Hackers have Planned International Cyber Raids after they’re Done with Russian Banks

Posted on May 23, 2017 at 6:38 PM

Hackers have Planned International Cyber Raids after they’re Done with Russian Banks

Another cyber attack was discovered, and this one involved cyber criminals that used malware in order to steal from banks via Android phones. The hackers were targeting domestic banks, but they’re also planning to attack several European lenders before they’re caught, claim investigators.

So far, the criminals have managed to steal around 50 million rubles, which is around $892,000. This is far less than cyber criminals usually manage to get away with, but this is not all. They’ve also managed to get their hands on some of the more sophisticated malware for a small fee, and they’re using it to attack clients of several banks from France, and perhaps even the western nations as well.

Ever since the Russian hackers were accused of being responsible for interfering with the US elections, Russia’s relationship with cyber crime is being inspected in detail. Despite all of this, the Kremlin is denying the allegations repeatedly.

The current attacks are being performed by tricking the bank’s customers and making them download malware that poses as a fake banking app. The same malware was also downloaded via e-commerce programs, as well as pornography. 16 suspects were arrested in last November, and it would seem that prior to the arrest, they managed to infect over a million smartphones only in Russia.

They mostly seemed to target Sberbank’s customers, but they’ve also robbed Alfa Bank’s accounts, as well as online payments firm called Qiwi. This was done by exploiting several weaknesses in the text message transfer services of the companies.

Despite the fact that the hackers only operated within Russia, it’s also discovered that they had plans to target European banks, including the French Credit Agricole, Societe Generale, and BNP Paribas. BNP Paribas refused to confirm any of this, but their spokesperson has stated that there are measures taken to prevent such attacks.

The hacker group called itself ‘Cron’, and as far as it’s known, they didn’t manage to steal anything from these three banks. They still managed to rob Russian banks and steal small sums via SMS messages. They would infect user’s phone and give instructions to the bank to transfer funds to the account controlled by hackers. This shows how dangerous mobile banking can be if the internet infrastructure isn’t advanced enough.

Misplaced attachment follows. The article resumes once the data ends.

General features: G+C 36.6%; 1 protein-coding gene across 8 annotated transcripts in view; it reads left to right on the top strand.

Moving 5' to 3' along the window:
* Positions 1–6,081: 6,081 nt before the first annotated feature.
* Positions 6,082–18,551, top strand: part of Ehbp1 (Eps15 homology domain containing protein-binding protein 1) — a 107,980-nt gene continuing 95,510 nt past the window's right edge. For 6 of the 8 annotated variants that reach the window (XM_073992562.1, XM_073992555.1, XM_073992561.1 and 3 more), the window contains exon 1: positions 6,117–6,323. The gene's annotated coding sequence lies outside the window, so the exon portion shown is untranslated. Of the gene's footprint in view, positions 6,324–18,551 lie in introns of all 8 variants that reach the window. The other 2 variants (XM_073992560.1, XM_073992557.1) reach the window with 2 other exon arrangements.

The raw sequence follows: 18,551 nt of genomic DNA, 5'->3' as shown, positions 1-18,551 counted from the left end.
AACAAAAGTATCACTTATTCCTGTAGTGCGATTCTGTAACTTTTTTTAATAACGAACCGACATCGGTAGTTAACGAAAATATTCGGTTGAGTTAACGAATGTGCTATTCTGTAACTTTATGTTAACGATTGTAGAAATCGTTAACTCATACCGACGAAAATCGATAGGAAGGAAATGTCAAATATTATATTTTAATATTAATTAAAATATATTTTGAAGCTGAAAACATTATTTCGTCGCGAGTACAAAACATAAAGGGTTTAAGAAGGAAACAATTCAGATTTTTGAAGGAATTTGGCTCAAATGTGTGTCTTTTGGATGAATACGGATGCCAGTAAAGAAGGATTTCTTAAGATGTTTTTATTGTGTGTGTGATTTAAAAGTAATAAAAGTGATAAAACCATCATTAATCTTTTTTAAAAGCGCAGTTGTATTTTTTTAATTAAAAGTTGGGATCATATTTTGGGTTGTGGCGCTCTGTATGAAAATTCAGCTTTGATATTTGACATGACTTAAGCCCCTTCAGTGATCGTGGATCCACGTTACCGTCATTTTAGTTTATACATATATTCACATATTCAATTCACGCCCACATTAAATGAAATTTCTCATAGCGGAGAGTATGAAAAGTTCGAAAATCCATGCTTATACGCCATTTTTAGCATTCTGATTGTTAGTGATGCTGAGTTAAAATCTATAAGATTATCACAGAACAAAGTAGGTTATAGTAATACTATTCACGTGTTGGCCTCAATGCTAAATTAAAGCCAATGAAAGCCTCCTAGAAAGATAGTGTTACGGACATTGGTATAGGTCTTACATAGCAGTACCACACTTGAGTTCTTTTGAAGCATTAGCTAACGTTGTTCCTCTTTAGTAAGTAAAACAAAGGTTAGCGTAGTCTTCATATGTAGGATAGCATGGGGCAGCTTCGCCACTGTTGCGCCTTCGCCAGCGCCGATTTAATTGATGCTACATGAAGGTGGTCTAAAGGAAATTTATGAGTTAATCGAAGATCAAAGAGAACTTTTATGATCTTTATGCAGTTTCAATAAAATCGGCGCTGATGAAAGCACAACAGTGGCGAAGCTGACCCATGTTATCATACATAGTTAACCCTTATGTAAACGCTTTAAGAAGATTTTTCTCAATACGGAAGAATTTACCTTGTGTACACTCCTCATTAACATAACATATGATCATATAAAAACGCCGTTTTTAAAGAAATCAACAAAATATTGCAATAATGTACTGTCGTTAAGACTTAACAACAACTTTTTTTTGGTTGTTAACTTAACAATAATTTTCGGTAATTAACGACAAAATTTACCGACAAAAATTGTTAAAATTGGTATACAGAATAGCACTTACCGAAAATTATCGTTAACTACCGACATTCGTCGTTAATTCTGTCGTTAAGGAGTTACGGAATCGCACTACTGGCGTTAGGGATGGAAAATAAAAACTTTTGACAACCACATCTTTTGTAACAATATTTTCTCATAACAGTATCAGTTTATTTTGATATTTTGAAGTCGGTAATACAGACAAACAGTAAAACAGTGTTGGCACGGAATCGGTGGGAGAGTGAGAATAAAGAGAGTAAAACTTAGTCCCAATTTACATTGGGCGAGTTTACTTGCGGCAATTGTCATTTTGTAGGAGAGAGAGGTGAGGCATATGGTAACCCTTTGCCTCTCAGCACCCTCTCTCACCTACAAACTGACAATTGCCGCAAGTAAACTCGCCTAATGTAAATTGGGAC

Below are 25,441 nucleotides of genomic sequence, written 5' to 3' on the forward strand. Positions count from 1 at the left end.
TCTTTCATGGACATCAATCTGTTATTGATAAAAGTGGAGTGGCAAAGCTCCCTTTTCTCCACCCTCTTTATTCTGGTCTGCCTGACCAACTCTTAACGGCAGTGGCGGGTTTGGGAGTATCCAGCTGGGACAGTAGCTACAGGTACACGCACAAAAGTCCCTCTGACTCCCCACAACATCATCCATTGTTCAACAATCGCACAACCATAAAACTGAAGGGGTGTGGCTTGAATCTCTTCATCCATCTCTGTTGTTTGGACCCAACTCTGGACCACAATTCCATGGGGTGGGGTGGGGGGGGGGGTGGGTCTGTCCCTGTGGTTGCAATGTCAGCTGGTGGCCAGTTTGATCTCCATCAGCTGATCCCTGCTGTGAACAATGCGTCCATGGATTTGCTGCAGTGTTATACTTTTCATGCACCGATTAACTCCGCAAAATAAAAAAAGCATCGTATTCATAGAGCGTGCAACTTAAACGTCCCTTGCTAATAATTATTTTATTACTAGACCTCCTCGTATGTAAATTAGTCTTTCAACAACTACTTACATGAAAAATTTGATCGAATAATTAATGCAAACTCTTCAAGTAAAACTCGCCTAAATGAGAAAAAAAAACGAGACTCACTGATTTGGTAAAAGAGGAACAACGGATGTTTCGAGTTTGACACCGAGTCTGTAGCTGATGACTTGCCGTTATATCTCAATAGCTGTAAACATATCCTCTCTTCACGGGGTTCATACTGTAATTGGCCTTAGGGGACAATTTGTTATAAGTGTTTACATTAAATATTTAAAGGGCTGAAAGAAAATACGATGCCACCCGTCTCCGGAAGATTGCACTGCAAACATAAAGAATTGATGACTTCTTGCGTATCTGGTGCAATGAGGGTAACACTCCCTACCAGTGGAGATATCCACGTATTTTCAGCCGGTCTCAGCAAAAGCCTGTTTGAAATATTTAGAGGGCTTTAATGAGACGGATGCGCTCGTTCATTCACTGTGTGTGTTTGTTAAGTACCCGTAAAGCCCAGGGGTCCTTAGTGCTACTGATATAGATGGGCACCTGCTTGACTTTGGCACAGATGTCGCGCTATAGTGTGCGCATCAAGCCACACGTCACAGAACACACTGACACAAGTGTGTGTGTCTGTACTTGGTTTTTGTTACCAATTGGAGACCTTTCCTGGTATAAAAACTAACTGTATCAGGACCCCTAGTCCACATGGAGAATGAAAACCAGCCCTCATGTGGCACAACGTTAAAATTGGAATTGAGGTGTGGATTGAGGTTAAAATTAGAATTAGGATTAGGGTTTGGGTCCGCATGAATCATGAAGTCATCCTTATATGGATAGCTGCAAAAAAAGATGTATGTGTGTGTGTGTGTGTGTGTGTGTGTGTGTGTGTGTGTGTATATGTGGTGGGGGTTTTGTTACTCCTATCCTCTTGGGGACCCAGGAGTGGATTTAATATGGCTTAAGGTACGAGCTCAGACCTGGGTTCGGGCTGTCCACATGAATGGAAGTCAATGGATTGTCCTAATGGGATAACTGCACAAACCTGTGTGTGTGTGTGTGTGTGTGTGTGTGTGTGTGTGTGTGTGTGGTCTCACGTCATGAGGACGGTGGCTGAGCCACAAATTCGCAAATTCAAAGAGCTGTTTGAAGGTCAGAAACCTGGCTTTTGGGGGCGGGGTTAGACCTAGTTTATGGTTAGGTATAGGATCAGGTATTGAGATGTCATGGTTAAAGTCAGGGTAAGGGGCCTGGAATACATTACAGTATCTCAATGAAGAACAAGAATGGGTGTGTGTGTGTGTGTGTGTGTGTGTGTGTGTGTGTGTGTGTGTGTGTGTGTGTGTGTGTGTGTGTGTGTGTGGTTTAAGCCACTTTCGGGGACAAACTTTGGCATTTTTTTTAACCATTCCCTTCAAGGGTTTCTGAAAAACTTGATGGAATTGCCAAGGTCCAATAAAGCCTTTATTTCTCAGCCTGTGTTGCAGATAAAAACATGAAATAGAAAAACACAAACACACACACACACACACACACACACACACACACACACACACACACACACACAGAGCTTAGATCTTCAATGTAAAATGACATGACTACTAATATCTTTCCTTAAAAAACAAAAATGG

The Russian Interior Ministry has stated that the leader of the gang was arrested as well and that he’s a 30-year-old who lived in Ivanovo, from where he commanded his team. Four people are kept in detention, and the rest of them are under house arrest.

The existence of the malware that the group used was detected back in 2015, and that hackers have been using it for almost a year at the time of the arrest.

After the arrest, the investigators confirmed that they planned attacks outside of Russia, but they never got to make any. Group-IB has stated that they managed to rent a malware that was created in order to attack mobile banking systems. This malware was named ‘Tiny.z’, and they rented it for $2,000 per month. It was made to be able to hack banks in Germany, Britain, US, Turkey, France, and other countries.

On the other hand, ‘Cron’ made software that was able to attack lenders, and also the three French banks. Sberbank’s spokesperson has stated that the bank has nothing of ‘Crow’, but added that they have several other hacking groups that are working against them and that their attacks are constantly changing.

Alfa Bank and Qiwi did not give any comment.

The creator of Android, Google, has been doing a lot in order to stop users from downloading malicious content for years now. They’ve been blocking suspicious apps, and also tracked malware families for years, as their spokesperson says.

The Russian authorities have used this attack to show that Russia itself is a target of hacking attacks as well. This was supposed to directly combat accusations of the government-sponsored hackers. On the other hand, it’s believed that the US has evidence that the hackers from Russia were allowed by the government to attack foreign targets, as long as they cooperate with their own security services when asked.

Group-IB’s head of the investigation, Dmitry Volkov, has stated that the app that the group used was made to mimic the real banking app. It would come out first during the app search, and the users would then download it. And the same malware was inserted into pornography websites. After they infected the phone, they would send instructions to the bank to transfer up to $120 to the hacker’s account. The bank would send a confirmation code, and the malware would intercept it. The victim never knew what happened.


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